Unlimited sperm donation needs rethinking
In the past month or so, Internet news sites have been buzzing over a New York Times article which documented the case of a child, conceived as a result of sperm donation, who has found approximately 150 half-siblings through an online donor registry.
This has sparked a flurry of responses, many of which are calling for government-based regulation in order to limit the number of live births per donor, in an attempt to minimize the possibility of accidental incestuous relationships between half-siblings. While regulation in the United States is undoubtedly necessary, Canada’s position in regards to sperm donations is even direr. In 2004, Canada adopted the Assisted Human Reproduction Act, which listed a number of sanctions, including prohibitions on cloning, sex-selective abortions and on the creation of embryos purely for research-purposes.
This act also caused a massive disruption in the sperm donation “industry,” as it also prevented donors from accepting payment for sperm. This specific clause has had a significant impact on sperm donation, with the number of sperm banks falling from 40 to a single one. The Toronto Institute for Reproductive Medicine (Repromed) is now the only location in Canada where infertile couples, single mothers and lesbian couples can purchase insemination units.
The closing of so many sperm banks is directly related to a sharp decrease in the number of donors, rather than a drop in demand. In fact, a report released in February 2011 by Assisted Human Reproduction Canada, confirmed that there are only an estimated 60 donors remaining in Canada, while the number of awaiting patients sits closer to 5,500. This is due to the fact that few men seem willing to submit to six months worth of tests for a meagre $70-75 as compensation, which barely covers transportation costs and lost wages. As a result, about 80 per cent of sperm donations used are actually from the United States.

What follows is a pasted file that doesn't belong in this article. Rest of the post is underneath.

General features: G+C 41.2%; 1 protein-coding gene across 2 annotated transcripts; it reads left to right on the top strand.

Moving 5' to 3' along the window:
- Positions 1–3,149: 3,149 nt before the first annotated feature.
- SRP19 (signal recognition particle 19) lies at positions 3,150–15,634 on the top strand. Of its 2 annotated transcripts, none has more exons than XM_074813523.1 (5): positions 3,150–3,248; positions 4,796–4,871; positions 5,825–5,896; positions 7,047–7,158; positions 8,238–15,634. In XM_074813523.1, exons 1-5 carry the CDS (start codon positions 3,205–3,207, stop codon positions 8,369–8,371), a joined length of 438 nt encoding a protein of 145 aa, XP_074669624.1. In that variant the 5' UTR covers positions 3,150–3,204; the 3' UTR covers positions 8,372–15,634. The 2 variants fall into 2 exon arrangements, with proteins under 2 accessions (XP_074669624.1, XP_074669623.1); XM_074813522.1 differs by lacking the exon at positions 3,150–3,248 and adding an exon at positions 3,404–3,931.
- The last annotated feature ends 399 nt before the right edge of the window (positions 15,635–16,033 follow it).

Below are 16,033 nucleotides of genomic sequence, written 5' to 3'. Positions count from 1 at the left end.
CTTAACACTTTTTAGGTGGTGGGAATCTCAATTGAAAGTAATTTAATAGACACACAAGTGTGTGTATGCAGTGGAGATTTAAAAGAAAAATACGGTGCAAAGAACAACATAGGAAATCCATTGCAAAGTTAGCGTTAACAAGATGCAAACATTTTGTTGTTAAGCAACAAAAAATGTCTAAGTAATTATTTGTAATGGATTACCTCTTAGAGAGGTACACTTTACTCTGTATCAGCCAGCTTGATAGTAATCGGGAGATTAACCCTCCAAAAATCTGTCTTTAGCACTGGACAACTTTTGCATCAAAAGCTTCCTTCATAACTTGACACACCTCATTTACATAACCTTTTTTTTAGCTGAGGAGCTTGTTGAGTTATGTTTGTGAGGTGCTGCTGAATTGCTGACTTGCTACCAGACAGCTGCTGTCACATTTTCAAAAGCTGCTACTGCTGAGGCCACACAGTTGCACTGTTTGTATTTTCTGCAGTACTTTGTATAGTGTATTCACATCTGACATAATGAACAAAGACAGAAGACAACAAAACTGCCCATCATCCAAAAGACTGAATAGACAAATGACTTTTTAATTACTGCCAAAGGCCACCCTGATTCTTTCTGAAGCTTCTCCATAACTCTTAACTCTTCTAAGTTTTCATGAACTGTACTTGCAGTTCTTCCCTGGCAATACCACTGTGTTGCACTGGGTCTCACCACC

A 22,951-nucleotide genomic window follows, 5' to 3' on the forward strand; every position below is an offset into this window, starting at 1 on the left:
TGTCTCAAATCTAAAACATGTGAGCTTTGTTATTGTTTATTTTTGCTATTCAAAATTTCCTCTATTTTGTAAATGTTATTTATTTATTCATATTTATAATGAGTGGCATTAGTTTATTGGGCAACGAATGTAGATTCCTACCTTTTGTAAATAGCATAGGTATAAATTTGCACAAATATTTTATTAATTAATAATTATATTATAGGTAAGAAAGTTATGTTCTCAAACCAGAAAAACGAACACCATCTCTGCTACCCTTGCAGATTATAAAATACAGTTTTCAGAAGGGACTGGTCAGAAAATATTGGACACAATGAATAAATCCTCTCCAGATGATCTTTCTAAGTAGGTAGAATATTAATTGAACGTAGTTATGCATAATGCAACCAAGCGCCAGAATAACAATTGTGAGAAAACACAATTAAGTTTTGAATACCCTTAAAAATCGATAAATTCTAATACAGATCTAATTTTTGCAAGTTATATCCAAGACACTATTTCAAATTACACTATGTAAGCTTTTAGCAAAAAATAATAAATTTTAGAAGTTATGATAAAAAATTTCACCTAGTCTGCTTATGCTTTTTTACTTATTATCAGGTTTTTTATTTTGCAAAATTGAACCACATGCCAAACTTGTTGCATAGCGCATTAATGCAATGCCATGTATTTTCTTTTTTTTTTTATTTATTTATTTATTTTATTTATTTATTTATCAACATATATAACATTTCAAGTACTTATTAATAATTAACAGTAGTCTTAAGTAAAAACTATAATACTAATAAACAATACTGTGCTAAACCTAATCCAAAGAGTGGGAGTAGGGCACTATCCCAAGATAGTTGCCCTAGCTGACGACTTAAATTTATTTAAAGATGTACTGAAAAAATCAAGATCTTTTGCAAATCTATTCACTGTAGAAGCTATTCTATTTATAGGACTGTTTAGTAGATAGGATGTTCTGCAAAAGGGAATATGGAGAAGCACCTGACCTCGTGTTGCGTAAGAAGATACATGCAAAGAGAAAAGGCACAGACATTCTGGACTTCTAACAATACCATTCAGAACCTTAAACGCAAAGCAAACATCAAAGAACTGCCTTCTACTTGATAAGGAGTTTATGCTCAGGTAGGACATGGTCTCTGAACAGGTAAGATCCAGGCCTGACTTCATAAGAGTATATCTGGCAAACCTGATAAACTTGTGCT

With so few donors, sperm banks have to be flexible with the number of live births per donor. At this point in time, there is no limit enforced by the government regarding the number of live births that can originate from a single donor. Sperm banks do self-regulate, but many say this is insufficient. Repromed’s current donor limit is three live births per 100,000 population in a given geographic area. However, as Tom Blackwell pointed out in a National Post article, this could mean that a city like Toronto could have as many as 75 live births from a single donor, a number which multiplies exponentially if you factor in the possibility of multiple children counting as a single live birth. With the declining number of donors and the never-ending demand, sperm banks may be tempted to increase their limit.
The final issue that arises at this time is the fact that limitations based on geographic area are no longer a reliable precaution. Not only are insemination units being shipped all over the world, it is impossible to expect each and every child to stay in his/her native geographical area. As well, parents of donor-conceived children are recommended, but not required, to inform the sperm banks of the successful births. In the United States, only between 20 per cent and 40 per cent do, making it impossible for sperm banks to enforce even their own limits. As such, the number of children conceived using the same donor could very easily get out of control.
Donor-conceived children presently run the risk of unintentionally entering into incestuous relationship with their half-siblings, which would have detrimental effects not only on any offspring, but on the sperm donation industry as a whole. Canada needs to take the necessary steps to enact legislation that would regulate donor-conceived births through limits on the number of families (and not individual births) who successfully conceive with the same donor.